December 13th is the feast of St. Lucy (283-304), a noblewoman who was born in Syracuse, Italy, during the Diocletian persecution. She made a vow of virginity and distributed her wealth to the poor. This generosity angered the pagan youth to whom she had been unwillingly betrothed and who denounced her to Paschasius, the governor of Sicily. When it was decided to violate her virginity in a place of shame, Lucy, with the help of the Holy Spirit, stood immovable. A fire was then built around her, but again God protected her. She was finally executed by a sword.
As the name, Lucy, derives from 'lux' or 'light', she has become associated with festivals of light and with invocations against afflictions of the sight. Legend has it that she was blinded by her persecutors. The church of San Giovanni Maggiore at Naples even claims to possess her eyes.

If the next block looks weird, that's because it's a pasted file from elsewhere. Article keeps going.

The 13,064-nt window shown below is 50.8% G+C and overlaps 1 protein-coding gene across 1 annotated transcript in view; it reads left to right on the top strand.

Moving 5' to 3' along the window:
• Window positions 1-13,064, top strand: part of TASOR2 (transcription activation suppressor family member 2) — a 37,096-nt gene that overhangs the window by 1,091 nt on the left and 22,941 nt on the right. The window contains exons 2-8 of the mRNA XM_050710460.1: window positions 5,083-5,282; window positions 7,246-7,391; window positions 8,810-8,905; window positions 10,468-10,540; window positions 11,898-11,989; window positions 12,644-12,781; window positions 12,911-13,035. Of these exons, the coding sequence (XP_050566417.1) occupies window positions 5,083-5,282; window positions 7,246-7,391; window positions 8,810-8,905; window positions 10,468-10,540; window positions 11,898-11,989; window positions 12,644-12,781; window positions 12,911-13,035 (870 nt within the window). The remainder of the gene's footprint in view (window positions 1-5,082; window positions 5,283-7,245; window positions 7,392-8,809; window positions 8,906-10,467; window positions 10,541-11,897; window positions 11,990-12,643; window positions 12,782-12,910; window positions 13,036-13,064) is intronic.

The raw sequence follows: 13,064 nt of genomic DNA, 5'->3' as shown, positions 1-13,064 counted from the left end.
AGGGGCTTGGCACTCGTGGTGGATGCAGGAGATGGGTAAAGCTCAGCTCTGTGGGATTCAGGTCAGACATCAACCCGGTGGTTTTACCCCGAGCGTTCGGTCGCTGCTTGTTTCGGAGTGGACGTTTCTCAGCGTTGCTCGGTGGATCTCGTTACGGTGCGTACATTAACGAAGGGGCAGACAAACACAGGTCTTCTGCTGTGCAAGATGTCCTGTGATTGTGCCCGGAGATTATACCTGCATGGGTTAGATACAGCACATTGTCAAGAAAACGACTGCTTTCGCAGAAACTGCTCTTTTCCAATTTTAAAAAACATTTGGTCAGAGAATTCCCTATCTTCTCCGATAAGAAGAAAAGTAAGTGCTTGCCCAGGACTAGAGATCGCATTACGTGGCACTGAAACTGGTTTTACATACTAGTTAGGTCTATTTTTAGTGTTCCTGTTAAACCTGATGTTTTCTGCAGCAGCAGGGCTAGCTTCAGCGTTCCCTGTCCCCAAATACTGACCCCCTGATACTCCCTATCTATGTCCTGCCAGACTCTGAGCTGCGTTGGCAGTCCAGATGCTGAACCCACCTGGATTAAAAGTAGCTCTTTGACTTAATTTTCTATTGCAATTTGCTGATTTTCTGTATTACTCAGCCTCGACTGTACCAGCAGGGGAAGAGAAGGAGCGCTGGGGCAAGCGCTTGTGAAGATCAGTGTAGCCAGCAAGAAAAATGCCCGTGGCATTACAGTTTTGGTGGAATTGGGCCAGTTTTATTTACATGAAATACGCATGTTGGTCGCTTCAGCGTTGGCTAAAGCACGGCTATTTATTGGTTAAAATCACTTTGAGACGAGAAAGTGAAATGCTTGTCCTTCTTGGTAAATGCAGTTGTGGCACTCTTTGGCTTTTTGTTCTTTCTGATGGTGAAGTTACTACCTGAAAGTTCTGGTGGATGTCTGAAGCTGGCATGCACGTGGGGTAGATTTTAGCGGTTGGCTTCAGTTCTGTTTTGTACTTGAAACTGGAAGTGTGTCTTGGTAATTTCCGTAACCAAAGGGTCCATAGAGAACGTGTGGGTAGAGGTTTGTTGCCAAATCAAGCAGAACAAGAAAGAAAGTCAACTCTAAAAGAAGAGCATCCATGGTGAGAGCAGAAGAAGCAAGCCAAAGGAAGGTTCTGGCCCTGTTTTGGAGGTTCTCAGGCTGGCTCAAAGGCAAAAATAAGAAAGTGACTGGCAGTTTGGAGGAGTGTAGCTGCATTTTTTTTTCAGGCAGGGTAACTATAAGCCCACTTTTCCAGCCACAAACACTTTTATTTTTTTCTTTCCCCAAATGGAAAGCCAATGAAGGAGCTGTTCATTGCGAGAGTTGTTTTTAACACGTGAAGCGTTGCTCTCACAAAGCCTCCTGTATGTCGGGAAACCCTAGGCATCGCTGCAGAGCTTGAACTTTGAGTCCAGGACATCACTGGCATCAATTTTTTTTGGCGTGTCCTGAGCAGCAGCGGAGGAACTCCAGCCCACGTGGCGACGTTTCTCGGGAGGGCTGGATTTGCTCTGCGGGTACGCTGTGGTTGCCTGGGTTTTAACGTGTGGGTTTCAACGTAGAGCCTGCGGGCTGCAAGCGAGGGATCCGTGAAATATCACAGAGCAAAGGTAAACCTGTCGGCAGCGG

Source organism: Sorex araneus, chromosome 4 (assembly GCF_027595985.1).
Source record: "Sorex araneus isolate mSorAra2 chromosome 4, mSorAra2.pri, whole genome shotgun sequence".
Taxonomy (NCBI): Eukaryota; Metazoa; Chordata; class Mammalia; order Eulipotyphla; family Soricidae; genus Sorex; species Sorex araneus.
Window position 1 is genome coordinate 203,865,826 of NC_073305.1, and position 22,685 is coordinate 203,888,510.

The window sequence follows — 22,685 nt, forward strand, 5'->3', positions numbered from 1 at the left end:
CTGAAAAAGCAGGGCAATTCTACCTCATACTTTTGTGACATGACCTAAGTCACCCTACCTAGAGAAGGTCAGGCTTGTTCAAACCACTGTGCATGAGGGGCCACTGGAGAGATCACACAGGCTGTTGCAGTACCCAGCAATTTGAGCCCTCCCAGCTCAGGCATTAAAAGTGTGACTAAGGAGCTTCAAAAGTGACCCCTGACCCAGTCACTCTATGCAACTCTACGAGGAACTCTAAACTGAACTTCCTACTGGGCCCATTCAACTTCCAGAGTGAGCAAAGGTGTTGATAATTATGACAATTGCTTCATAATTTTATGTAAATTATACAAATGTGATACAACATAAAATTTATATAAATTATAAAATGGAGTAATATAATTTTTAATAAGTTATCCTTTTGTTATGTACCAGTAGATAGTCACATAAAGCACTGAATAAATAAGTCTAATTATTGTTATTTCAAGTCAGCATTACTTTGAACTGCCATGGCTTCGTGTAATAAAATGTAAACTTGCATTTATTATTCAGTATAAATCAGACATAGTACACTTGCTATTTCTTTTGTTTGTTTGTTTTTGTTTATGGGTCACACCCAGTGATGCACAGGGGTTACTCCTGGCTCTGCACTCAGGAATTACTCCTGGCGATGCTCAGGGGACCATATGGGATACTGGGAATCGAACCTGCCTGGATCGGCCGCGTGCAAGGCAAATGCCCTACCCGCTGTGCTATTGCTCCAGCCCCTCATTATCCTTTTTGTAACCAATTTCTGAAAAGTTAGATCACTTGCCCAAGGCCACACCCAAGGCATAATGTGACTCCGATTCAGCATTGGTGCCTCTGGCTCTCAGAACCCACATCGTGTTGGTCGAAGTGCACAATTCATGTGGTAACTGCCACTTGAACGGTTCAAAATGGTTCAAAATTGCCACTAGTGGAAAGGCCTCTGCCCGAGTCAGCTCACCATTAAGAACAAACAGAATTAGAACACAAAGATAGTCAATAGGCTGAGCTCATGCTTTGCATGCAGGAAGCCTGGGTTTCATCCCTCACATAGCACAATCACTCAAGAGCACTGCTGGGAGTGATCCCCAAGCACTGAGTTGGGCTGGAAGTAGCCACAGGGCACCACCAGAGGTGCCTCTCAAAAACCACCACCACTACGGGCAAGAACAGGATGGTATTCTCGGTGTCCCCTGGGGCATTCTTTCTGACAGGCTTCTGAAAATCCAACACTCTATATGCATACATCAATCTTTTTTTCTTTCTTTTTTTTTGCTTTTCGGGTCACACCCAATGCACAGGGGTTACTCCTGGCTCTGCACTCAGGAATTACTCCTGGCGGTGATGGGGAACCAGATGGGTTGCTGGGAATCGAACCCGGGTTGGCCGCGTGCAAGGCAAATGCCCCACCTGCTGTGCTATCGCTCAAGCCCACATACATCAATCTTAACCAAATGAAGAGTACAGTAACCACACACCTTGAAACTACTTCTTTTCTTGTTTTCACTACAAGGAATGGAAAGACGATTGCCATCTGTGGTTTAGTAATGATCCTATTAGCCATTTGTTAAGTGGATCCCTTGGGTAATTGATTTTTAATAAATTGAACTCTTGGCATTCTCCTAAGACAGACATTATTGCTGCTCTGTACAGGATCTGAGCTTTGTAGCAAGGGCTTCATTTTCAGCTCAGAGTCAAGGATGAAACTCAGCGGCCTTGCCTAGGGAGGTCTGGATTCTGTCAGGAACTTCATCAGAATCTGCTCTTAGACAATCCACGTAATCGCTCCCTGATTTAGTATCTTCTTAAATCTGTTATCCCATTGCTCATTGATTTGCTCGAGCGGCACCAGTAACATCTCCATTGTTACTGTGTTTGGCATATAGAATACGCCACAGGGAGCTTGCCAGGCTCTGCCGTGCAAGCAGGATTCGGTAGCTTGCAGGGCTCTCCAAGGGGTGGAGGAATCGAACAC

In the old Julian calendar, Lucy's feast fell on the shortest day of the year. She continues to be associated with the coming of longer days and sunlight. Her feast day marks the beginning of Christmas celebrations in Sweden, and some parts of Finland, and Norway. She is the patron of electricians, opthamologists, writers, and sales people. She is also the protector of those with diseases of the eye.
Saint Lucy, your beautiful name signifies light. By the light of faith which God bestowed upon you, increase and preserve this light in my soul so that I may avoid evil, be zealous in the performance of good works, and abhor nothing so much as the blindness and the darkness of evil and of sin. By your intercession with God, obtain for me perfect vision for my bodily eyes and the grace to use them for God's greater honor and glory and the salvation of all men. Saint Lucy, virgin and martyr, hear my prayers and obtain my petitions. Amen.
Celebrating St. Lucy's Day Sweden, Denmark, Norway, and Finland